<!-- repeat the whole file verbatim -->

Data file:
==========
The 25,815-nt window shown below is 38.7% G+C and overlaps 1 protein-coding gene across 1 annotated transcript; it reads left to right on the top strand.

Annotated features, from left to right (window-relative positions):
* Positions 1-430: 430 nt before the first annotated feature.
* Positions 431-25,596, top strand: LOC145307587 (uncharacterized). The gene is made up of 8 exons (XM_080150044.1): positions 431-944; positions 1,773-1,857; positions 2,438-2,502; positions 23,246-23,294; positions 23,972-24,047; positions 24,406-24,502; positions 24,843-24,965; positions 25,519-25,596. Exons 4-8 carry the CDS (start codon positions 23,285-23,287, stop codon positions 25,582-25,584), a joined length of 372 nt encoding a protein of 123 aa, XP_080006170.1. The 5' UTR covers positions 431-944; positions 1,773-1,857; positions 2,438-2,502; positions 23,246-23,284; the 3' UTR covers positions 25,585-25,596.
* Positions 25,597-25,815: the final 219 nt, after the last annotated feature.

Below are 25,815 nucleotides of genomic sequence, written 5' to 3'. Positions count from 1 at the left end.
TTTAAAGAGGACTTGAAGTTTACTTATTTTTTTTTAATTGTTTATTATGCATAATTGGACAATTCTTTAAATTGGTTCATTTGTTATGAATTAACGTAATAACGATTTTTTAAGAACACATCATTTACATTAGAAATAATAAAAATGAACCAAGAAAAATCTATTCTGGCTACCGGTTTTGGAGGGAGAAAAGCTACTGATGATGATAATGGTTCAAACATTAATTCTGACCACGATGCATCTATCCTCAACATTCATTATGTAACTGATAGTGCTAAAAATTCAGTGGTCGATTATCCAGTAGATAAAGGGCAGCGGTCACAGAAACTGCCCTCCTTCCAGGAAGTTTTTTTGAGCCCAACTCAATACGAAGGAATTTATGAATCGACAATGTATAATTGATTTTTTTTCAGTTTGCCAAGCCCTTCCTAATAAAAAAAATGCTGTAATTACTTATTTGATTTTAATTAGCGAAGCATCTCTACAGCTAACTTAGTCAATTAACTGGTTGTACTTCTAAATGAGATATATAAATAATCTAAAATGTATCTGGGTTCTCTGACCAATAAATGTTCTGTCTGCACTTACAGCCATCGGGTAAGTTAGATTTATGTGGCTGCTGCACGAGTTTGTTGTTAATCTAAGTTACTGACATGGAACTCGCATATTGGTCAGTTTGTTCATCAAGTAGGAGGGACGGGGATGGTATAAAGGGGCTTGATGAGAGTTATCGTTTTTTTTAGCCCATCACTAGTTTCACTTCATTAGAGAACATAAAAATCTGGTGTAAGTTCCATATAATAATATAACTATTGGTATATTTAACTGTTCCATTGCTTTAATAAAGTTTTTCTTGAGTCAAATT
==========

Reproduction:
The 25,815-nt window shown below is 38.7% G+C and overlaps 1 protein-coding gene across 1 annotated transcript; it reads left to right on the top strand.

Annotated features, from left to right (window-relative positions):
* Positions 1-430: 430 nt before the first annotated feature.
* Positions 431-25,596, top strand: LOC145307587 (uncharacterized). The gene is made up of 8 exons (XM_080150044.1): positions 431-944; positions 1,773-1,857; positions 2,438-2,502; positions 23,246-23,294; positions 23,972-24,047; positions 24,406-24,502; positions 24,843-24,965; positions 25,519-25,596. Exons 4-8 carry the CDS (start codon positions 23,285-23,287, stop codon positions 25,582-25,584), a joined length of 372 nt encoding a protein of 123 aa, XP_080006170.1. The 5' UTR covers positions 431-944; positions 1,773-1,857; positions 2,438-2,502; positions 23,246-23,284; the 3' UTR covers positions 25,585-25,596.
* Positions 25,597-25,815: the final 219 nt, after the last annotated feature.

Below are 25,815 nucleotides of genomic sequence, written 5' to 3'. Positions count from 1 at the left end.
TTTAAAGAGGACTTGAAGTTTACTTATTTTTTTTTAATTGTTTATTATGCATAATTGGACAATTCTTTAAATTGGTTCATTTGTTATGAATTAACGTAATAACGATTTTTTAAGAACACATCATTTACATTAGAAATAATAAAAATGAACCAAGAAAAATCTATTCTGGCTACCGGTTTTGGAGGGAGAAAAGCTACTGATGATGATAATGGTTCAAACATTAATTCTGACCACGATGCATCTATCCTCAACATTCATTATGTAACTGATAGTGCTAAAAATTCAGTGGTCGATTATCCAGTAGATAAAGGGCAGCGGTCACAGAAACTGCCCTCCTTCCAGGAAGTTTTTTTGAGCCCAACTCAATACGAAGGAATTTATGAATCGACAATGTATAATTGATTTTTTTTCAGTTTGCCAAGCCCTTCCTAATAAAAAAAATGCTGTAATTACTTATTTGATTTTAATTAGCGAAGCATCTCTACAGCTAACTTAGTCAATTAACTGGTTGTACTTCTAAATGAGATATATAAATAATCTAAAATGTATCTGGGTTCTCTGACCAATAAATGTTCTGTCTGCACTTACAGCCATCGGGTAAGTTAGATTTATGTGGCTGCTGCACGAGTTTGTTGTTAATCTAAGTTACTGACATGGAACTCGCATATTGGTCAGTTTGTTCATCAAGTAGGAGGGACGGGGATGGTATAAAGGGGCTTGATGAGAGTTATCGTTTTTTTTAGCCCATCACTAGTTTCACTTCATTAGAGAACATAAAAATCTGGTGTAAGTTCCATATAATAATATAACTATTGGTATATTTAACTGTTCCATTGCTTTAATAAAGTTTTTCTTGAGTCAAATT